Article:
Censorship

Russia Lifts Ban on Telegram App

Two years of rule-flouting by elites and ordinary citizens show the unsustainability of top-down prohibition.

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Russia's internet watchdog Roskomnadzor announced Thursday that it was finally lifting its two-year-old ban on the popular messaging app Telegram. The app's use of end-to-end encryption has made it a favorite among dissident groups of all stripes in authoritarian countries, and an optimal target for government censorship. 

Roskomnadzor began blocking Telegram in April 2018, after the company refused to comply with a Russian court order to provide encryption keys to access user data. Telegram was found in violation of anti-terrorism laws, which demanded that messaging apps let the government bypass its privacy protections. The Russian government claimed that because encryption keys do not contain personal information, privacy is not at stake.

Now Roskomnadzor has reversed course, explaining that Telegram had agreed to take a sufficient stance against criminal activity on the messaging platform. Telegram did not grant the Russian government access to encryption keys, but it reached a deal with the authorities on how to tackle "extremist" material. According to Roskomnadzor, Telegram now removes around 1,300 pieces of terrorist content a week.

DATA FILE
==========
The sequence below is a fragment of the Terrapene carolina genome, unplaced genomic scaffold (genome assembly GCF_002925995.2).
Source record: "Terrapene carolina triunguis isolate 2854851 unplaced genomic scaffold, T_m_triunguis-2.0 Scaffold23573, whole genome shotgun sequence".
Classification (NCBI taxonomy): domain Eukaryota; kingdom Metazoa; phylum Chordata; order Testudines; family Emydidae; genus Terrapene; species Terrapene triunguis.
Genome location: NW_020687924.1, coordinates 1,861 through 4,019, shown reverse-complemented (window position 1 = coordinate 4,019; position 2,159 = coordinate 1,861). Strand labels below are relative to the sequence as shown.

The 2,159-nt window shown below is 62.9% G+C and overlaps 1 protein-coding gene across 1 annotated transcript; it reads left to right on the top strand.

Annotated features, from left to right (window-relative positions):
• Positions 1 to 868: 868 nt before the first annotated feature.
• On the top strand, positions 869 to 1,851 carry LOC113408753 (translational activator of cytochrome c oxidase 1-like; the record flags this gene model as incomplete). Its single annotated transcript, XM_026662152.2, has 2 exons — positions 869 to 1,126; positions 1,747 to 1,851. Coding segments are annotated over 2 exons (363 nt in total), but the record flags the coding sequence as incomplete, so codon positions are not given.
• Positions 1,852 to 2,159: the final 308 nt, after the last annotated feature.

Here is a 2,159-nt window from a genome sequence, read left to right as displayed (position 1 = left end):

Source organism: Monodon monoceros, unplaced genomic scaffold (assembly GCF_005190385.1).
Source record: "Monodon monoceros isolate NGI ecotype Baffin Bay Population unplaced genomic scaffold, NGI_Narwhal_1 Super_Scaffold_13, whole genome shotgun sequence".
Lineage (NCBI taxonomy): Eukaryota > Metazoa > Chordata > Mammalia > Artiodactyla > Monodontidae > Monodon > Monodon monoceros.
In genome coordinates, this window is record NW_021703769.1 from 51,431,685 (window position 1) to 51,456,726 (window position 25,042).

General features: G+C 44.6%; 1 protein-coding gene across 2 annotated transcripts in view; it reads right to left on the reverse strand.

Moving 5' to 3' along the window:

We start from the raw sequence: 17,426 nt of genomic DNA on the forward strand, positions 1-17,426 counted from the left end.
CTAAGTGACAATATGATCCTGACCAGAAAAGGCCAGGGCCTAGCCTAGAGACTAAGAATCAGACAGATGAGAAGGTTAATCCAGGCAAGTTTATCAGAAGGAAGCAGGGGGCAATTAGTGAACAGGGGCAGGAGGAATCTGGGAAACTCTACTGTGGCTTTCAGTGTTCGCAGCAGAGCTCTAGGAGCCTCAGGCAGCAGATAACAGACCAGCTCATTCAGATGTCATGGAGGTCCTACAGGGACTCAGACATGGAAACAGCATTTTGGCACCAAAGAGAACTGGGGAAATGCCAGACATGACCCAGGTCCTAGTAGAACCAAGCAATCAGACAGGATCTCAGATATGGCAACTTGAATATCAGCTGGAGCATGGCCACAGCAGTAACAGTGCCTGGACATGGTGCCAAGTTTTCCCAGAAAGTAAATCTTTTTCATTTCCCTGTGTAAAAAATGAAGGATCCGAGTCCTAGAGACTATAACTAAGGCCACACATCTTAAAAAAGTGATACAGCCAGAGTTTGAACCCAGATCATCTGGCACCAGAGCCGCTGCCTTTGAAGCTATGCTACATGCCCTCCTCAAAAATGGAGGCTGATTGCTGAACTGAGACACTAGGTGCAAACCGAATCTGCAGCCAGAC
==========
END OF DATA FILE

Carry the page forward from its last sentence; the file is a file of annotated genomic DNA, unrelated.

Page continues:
The government's ban on Telegram was ineffective: Russians could easily evade it by using a Virtual Private Network to change their IP addressed. It was also unpopular:: Thousands rallied in Moscow in support of the app. Even during the ban, it was a key tool used by anti-government protesters.

It was also, for that matter, widely used by official Russian institutions. The government's virus response center and Communications Ministry both relied on Telegram to distribute information. In 2019, a government spokesperson went so far as to claim the app was "not banned," noting that a network of over 150 universities uses the platform. A motion to end government censorship of the messaging service was filed by lawmakers on the grounds that Telegram was an "essential service."

Russia's two-year Telegram moratorium shows that prohibition can't hamper demand for a service. When even government institutions flout the rules, you know a ban isn't sustainable.

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